Worm’s Norwegian runic calendar described in his book Fasti Danici dating back to 1643. The drawing only shows the winter season lasting from 14 October to 13 April. The summer season on the other side of the bone from a whale or big fish was never copied, and both the pendant and the calendar have unfortunately been lost.
Although contemporary Scandinavian sources for the Viking Age are few, there are indications that the Vikings probably divided the year into moon phases and only two seasons: Summer and winter.
The Vikings did not use exact years to date events, a so-called absolute chronology. Instead, they used a relative chronology with reference to the number of years after important events. One could for example date the year by saying “five winters after the Battle of Svolder”.
As far as we know, the Icelander Ari “the Wise” Þorgilsson was the first who in the early 1100s tried to convert the Norse time entries into an absolute European chronology.
The Viking calendar reflected the seasons: How high the sun was in the sky, access to food and fertility. The year was divided into two equally long periods – summer and winter. A person’s age was counted in the number of winters he had lived. This may indicate that “New Year” was on 14 April, i.e. the first day of summer.
The year was divided into moon phases – from new moon to new moon or full moon to full moon. The counting of days has probably not been particularly accurate: The Scandinavia nights are so bright that it is almost impossible to spot the moon.
The darkest period was named “Skammdegí” (the Dark Days) and the year’s brightest period “Nóttleysa”, meaning “insomnia” that many Scandinavians still experience today.
The winter months are Gormánuður, Ýlir, Mörsugur, Þorri, Goa and Einmánuður.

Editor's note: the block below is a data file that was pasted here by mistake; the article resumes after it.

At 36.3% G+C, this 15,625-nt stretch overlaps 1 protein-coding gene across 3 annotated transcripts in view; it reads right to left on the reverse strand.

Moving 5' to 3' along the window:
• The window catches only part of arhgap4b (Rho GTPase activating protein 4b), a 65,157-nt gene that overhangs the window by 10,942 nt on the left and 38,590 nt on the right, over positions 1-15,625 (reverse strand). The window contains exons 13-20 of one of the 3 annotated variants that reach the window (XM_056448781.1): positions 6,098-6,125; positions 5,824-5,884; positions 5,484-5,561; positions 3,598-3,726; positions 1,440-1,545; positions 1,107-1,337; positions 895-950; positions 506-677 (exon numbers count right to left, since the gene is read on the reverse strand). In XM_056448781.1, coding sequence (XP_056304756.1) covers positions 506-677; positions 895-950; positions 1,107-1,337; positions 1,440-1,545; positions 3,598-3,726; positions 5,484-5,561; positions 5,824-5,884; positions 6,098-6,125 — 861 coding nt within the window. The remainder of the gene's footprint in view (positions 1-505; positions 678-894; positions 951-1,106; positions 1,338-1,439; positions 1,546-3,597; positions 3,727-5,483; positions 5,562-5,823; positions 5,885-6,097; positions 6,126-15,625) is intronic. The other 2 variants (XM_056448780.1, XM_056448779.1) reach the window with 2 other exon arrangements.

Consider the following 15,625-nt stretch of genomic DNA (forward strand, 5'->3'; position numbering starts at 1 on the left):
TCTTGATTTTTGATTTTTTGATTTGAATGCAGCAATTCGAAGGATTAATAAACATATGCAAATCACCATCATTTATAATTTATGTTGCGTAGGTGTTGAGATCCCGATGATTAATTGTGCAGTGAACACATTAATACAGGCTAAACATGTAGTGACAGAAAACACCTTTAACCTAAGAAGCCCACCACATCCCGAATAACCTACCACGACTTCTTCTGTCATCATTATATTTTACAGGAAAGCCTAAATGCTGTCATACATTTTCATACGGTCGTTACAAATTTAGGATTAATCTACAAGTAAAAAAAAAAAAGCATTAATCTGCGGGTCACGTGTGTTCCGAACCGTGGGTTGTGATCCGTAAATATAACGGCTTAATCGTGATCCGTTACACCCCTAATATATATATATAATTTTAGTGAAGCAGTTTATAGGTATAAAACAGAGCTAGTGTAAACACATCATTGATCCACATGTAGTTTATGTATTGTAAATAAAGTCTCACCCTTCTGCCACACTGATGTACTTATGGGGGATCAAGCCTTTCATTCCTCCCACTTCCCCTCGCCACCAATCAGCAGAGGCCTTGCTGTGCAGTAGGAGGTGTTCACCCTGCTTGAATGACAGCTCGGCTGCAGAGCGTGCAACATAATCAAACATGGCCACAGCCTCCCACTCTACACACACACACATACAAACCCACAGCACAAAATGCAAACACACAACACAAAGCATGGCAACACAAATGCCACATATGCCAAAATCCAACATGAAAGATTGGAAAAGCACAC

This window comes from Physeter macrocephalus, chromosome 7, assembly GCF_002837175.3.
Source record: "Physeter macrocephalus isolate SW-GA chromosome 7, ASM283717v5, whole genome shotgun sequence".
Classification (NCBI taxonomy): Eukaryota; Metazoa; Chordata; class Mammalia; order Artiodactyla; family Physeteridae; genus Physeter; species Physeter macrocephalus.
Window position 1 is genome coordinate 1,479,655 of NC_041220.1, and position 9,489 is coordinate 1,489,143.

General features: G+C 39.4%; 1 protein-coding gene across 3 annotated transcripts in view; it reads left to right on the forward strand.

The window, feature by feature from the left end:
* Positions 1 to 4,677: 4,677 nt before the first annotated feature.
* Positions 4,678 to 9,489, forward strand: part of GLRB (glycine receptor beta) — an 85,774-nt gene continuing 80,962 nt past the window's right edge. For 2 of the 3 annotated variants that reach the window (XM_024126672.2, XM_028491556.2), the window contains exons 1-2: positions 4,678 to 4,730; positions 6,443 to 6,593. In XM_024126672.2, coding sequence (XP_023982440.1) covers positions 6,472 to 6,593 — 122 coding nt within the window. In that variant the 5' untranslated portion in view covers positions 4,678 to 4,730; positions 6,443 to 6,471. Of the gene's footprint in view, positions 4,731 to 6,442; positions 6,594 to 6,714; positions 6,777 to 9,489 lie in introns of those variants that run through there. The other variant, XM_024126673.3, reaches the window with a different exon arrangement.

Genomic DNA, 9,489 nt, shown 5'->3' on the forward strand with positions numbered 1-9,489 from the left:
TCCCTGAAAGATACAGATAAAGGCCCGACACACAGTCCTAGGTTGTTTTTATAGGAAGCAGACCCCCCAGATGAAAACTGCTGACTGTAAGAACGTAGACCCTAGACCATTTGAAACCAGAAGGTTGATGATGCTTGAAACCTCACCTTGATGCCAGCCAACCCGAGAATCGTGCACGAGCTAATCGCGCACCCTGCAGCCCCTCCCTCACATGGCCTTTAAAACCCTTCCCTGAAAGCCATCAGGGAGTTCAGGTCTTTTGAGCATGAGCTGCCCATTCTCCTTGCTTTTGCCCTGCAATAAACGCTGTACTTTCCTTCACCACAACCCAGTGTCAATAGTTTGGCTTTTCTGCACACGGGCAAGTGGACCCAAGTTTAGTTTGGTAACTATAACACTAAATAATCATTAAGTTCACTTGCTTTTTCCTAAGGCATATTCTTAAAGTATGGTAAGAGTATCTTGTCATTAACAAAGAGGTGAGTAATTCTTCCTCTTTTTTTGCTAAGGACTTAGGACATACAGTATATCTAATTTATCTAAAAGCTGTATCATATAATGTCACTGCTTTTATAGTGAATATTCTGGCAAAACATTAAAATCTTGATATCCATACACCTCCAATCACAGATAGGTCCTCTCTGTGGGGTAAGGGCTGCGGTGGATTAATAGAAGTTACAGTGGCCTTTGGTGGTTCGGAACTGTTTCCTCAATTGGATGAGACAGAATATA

The summer months are Harpa, Skerpla, Sólmánuður, Heyannir, Tvímánuður and Haustmánuður.
The calendar shows the division of the year in the Old Icelandic calendar in relation to the Gregorian calendar that we use today. (Illustration by Arild-Hauge.com)
Some years it may look as if it has been an additional 13th month to adjust the calendar: Silðemanuður (the Late Month).
Calendar with comments:
|Norse Season||Norse Month (English)||Time period||Norse Month (Icelandic)||Comments|
|Winter||Slaughter Month||14. October – 13. November||Gormánuður|
|Winter||Ýlir/Jólnir: One of Odin’s, the “Allfather’s” names||14. November – 13. December||Ýlir||Christmas month|
|Winter||Bone Marrow Sucking||14. December – 12. January||Mörsugur||”Mör”: Bone marrow or fat. Important to survive Scandinavian winters.|
|Winter||Black Frost||13. January – 11. February||Þorri||Norse mythical winter figure, son of “Snow”. Also men’s month|
|Winter||Daughter of Þorri||12. February – 13. March||Gói, góa, gjø||Women’s month|
|Winter||One-Month||14. March – 13. April||Einmánuður||Men’s month|
|Summer||Cockoo’s Month/ Unknown mythical figure||14. April – 13. May||Gaukmánuður/ Harpa||Women’s month|
|Summer||Unknown woman mythical figure’s name||14. May – 12. June||Skerpla|
|Summer||Sun’s Month||13. June – 12. July||Sólmánuður|
|Summer||Haymaking Month/ Worm’s month||13. July – 14. August||Heyannir/ Ormamánuður|
|Summer||Two-Months/ Corn Cutting Month||15. August – 14. September||Tvímánuður/ Kornskurðarmánuður|
|Summer||Autumn Month||15. September – 13. October||Haustmánuður|
|?||Late Month||Silðimánuður||The 13th month|
(Research and interpretation by Arild Hauge in cooperation with Jón Julius Filippusson, English interpretation by ThorNews)
Some of the Viking Age weekdays is still in use. Does “Thursday”, literally Thor’s Day, sound familiar? Another example is the German word for Thursday, Donnerstag (Day of Thunder) – pointing back to Thor, the God of Thunder.
|Týsdagr||Tuesday||Tyr’s Day (War God)|
|Þórsdagr||Thursday||Thor’s Day (God of Thunder)|
|Frjádagr||Friday||Freya’s or Frigg’s Day (Norse Goddesses)|
Text by: Thor Lanesskog, ThorNews